Nobel Prize Awarded for Contributions to the Discovery of Hepatitis C Virus
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National Institutes of Health intramural researcher Harvey J. Alter, M.D., has won the 2020 Nobel Prize in Physiology or Medicine for his contributions to the discovery of the hepatitis C virus. Dr. Alter is a Senior Scholar at the NIH Clinical Center’s Department of Transfusion Medicine and shares the award with Michael Houghton, Ph.D., University of Alberta, Canada, and Charles M. Rice, Ph.D., Rockefeller University, New York City.
The Royal Swedish Academy of Sciences said, “Prior to their work, the discovery of the Hepatitis A and B viruses had been critical steps forward, but the majority of blood-borne hepatitis cases remained unexplained. The discovery of Hepatitis C virus revealed the cause of the remaining cases of chronic hepatitis and made possible blood tests and new medicines that have saved millions of lives.”
“I am overwhelmed at the moment, but so pleased that this originally obscure virus has proven to have such a large global impact,” said Dr. Alter. “There are so many persons at NIH who advanced my research, but for now I can only thank NIH, itself, for creating the permissive and collaborative environment that supported these studies over the course of decades. I don’t believe my contributions could have occurred anywhere else.”
Dr. Alter’s career at NIH has spanned more than 50 years where he focused his research on the occurrence of hepatitis in patients who had received blood transfusions. In the 1970s, despite the discovery of hepatitis B, Dr. Alter saw a significant number of patients receiving blood transfusions still developed chronic hepatitis due to an unknown infectious agent. Dr. Alter and his colleagues showed that blood from these hepatitis patients could transmit the disease to chimpanzees, the only susceptible host besides humans. Subsequent studies also demonstrated that the unknown infectious agent had the characteristics of a virus. Alter’s methodical investigations defined a new, distinct form of chronic viral hepatitis, which became known as “non-A, non-B” hepatitis. His work was instrumental in leading to the development of new diagnostic and therapeutic agents and providing the scientific basis for instituting blood donor screening programs that have decreased the incidence of transfusion-transmitted hepatitis to near zero.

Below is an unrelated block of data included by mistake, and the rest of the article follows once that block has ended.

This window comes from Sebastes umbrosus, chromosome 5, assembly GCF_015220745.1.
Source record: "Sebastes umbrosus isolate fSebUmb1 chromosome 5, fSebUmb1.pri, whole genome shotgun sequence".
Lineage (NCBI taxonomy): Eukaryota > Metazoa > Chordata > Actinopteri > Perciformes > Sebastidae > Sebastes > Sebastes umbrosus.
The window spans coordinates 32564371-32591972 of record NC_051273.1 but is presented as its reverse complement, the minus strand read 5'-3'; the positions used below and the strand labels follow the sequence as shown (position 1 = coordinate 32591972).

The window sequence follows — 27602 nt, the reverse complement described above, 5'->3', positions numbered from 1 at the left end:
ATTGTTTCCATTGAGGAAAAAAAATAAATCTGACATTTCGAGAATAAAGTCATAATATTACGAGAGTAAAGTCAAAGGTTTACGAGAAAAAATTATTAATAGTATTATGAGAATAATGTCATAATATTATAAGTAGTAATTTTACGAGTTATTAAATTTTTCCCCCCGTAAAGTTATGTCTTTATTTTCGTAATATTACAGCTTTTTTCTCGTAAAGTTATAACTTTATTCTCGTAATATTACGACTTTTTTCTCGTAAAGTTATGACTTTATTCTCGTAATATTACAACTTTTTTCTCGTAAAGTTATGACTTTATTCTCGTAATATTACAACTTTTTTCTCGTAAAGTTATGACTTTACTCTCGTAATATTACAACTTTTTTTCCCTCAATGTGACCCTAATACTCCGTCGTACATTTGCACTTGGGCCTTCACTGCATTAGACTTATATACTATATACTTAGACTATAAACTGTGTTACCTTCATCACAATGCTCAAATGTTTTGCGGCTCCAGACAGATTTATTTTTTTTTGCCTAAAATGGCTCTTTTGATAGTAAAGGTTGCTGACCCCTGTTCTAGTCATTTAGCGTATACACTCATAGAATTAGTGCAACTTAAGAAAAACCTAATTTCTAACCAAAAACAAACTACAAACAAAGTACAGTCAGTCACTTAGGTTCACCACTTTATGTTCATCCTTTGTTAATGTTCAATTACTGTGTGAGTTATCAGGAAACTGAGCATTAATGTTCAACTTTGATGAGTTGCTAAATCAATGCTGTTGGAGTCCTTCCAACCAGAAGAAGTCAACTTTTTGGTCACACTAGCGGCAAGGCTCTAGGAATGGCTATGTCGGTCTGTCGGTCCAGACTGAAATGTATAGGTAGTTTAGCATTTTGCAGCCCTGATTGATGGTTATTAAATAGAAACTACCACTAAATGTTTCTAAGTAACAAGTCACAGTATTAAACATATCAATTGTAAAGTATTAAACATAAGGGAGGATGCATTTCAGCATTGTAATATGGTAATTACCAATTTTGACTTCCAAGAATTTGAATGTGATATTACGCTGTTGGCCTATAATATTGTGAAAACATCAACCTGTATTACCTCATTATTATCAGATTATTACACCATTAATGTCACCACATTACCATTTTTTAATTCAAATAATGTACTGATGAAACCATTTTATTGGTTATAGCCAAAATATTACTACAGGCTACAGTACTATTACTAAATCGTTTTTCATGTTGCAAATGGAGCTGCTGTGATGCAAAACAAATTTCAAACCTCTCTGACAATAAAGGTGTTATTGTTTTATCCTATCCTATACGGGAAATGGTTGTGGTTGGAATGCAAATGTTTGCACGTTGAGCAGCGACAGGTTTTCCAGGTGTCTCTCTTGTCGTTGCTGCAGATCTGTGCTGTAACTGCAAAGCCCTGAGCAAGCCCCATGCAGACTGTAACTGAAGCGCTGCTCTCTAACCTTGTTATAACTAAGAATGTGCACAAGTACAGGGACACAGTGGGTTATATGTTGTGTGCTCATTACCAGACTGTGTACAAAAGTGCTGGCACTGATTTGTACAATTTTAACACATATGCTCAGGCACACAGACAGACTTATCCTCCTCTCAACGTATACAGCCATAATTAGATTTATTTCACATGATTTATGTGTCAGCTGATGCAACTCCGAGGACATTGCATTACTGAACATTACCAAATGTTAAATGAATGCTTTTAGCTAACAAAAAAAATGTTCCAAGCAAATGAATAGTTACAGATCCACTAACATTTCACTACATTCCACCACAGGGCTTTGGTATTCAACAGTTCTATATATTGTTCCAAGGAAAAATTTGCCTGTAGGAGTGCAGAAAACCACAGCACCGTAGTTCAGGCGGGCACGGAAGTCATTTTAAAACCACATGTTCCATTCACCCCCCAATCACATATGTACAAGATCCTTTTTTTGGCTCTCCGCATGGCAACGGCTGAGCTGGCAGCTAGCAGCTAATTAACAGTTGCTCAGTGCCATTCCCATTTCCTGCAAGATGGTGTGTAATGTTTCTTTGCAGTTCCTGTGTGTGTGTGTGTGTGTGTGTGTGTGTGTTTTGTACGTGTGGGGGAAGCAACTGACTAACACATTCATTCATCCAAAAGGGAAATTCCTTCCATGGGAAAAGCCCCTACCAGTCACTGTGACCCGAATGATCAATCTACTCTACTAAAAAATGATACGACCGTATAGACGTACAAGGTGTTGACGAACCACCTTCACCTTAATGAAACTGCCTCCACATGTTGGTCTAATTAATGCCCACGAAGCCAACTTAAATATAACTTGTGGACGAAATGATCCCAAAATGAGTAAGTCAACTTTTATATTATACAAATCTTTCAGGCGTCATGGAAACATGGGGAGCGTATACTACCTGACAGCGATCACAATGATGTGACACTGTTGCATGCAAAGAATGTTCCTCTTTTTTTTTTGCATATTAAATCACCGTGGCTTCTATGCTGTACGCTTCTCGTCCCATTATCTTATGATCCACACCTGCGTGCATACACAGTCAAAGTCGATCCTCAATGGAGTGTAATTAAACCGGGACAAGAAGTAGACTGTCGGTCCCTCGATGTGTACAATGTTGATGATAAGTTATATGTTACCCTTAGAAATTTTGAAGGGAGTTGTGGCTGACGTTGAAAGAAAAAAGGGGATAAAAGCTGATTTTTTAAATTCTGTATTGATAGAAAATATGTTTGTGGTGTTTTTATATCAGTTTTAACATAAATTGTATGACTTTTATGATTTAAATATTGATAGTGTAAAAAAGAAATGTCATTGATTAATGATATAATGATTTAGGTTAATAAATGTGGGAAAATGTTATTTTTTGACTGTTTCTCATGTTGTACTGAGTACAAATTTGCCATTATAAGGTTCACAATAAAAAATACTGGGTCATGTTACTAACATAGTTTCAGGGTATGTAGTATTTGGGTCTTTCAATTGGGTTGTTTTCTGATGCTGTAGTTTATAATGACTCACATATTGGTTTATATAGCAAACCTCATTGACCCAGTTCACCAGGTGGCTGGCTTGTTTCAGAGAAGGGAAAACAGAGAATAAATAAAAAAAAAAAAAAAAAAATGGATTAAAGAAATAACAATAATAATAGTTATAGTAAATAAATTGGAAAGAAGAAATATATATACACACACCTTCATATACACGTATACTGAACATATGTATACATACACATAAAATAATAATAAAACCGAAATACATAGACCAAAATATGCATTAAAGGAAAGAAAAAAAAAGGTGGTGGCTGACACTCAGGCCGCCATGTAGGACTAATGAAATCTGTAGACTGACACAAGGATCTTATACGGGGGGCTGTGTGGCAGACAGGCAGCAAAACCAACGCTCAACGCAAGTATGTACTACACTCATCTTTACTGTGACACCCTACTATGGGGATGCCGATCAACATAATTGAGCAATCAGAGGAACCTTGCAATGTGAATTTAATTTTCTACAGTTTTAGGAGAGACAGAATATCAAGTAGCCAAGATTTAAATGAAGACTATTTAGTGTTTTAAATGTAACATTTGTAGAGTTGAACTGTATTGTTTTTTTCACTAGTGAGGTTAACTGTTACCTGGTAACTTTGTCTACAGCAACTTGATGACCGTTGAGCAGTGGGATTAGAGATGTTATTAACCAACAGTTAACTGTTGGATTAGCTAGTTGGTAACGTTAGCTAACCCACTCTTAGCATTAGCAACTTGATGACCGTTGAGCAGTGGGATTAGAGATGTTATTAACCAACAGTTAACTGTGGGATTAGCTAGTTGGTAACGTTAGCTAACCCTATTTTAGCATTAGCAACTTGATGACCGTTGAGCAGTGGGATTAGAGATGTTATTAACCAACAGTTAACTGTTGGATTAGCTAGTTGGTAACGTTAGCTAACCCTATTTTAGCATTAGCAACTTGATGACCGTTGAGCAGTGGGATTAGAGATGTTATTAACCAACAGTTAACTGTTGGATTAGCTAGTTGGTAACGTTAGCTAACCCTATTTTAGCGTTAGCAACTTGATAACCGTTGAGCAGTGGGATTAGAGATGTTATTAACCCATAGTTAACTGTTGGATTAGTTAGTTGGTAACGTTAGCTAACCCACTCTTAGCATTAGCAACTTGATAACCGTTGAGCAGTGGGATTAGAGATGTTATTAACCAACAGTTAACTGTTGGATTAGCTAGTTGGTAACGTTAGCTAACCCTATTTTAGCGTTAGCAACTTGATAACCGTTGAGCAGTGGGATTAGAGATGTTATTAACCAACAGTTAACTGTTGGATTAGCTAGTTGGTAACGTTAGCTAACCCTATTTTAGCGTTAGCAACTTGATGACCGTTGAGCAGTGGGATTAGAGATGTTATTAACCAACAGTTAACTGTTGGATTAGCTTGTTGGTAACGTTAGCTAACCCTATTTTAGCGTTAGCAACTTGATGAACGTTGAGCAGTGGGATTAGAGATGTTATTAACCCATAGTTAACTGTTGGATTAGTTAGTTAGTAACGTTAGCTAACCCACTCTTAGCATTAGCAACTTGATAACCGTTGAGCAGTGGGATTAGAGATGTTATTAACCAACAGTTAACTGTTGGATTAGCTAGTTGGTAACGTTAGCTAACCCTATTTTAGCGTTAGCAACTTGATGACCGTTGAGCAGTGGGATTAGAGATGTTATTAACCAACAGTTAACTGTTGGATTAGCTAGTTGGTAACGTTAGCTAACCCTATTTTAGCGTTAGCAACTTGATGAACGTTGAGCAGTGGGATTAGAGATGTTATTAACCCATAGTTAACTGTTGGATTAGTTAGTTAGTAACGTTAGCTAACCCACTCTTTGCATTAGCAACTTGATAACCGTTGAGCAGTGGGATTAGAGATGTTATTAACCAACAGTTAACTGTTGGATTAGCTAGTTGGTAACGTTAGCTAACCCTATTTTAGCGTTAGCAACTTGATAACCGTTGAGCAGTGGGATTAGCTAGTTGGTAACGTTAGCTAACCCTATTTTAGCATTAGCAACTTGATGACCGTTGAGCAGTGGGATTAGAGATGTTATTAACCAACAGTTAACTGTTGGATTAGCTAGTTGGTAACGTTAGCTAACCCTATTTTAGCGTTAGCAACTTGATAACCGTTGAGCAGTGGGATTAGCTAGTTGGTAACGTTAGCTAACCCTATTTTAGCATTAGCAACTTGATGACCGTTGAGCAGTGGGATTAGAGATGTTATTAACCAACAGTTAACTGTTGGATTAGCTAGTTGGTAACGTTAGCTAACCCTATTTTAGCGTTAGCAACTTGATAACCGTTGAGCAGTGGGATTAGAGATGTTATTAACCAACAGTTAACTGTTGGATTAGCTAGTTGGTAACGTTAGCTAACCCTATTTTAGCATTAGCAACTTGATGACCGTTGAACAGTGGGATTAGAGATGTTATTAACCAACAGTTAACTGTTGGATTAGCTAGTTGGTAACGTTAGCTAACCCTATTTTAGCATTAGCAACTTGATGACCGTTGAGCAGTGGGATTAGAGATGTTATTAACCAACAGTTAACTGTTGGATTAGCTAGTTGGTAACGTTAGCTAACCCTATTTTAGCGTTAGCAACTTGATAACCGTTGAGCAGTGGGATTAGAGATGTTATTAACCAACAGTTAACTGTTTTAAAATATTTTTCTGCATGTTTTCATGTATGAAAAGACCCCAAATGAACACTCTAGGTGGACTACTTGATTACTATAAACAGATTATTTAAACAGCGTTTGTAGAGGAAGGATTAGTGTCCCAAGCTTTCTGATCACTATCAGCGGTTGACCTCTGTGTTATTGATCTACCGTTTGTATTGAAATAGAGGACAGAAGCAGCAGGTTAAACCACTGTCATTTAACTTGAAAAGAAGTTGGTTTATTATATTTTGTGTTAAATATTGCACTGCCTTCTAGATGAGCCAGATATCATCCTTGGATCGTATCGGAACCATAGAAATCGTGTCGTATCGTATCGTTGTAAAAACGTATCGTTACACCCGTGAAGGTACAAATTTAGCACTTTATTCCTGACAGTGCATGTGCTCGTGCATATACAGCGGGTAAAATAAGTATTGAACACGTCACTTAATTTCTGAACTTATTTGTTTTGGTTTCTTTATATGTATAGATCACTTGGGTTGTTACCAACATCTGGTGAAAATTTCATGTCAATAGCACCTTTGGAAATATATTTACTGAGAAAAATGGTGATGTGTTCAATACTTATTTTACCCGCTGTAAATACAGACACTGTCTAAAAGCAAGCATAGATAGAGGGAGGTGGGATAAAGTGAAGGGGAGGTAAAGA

“Harvey Alter is a scientist’s scientist – smart, creative, dedicated, persistent, self-effacing, intensely dedicated to saving lives,” said NIH Director Francis S. Collins, M.D., Ph.D. “His work to identify the nature of the hepatitis C virus has led to dramatic advances in protecting the blood supply from this very serious illness, and ultimately to the development of highly successful therapy.”
Dr. Alter had focused on viral hepatitis even before his work on hepatitis C. In the 1960s, he co-discovered the Australia antigen, a key to detecting hepatitis B virus. Later, he spearheaded a project at the NIH Clinical Center that created a storehouse of blood samples used to uncover the causes and reduce the risk of transfusion-associated hepatitis. In 2000, Alter was awarded the prestigious Clinical Lasker Award. In 2002, he became the first NIH Clinical Center scientist elected to the National Academy of Sciences, and in that same year he was elected to the Institute of Medicine. In 2013, Dr. Alter was honored with the distinguished Canada Gairdner International Award.
“Harvey is known for a very sharp sense of humor, a tireless, work ethic, and for treating everyone well,” said James K. Gilman, M.D., chief executive officer of the NIH Clinical Center. “As a long-time military physician, I am grateful to what Harvey and his co-winners have done to make it possible to provide a safe blood supply to the men and women who serve the country in uniform.”
Dr. Alter’s co-recipient Dr. Rice has received continuous NIH funding totaling more than $67 million since 1987, primarily from NIH’s National Institute of Allergy and Infectious Diseases.
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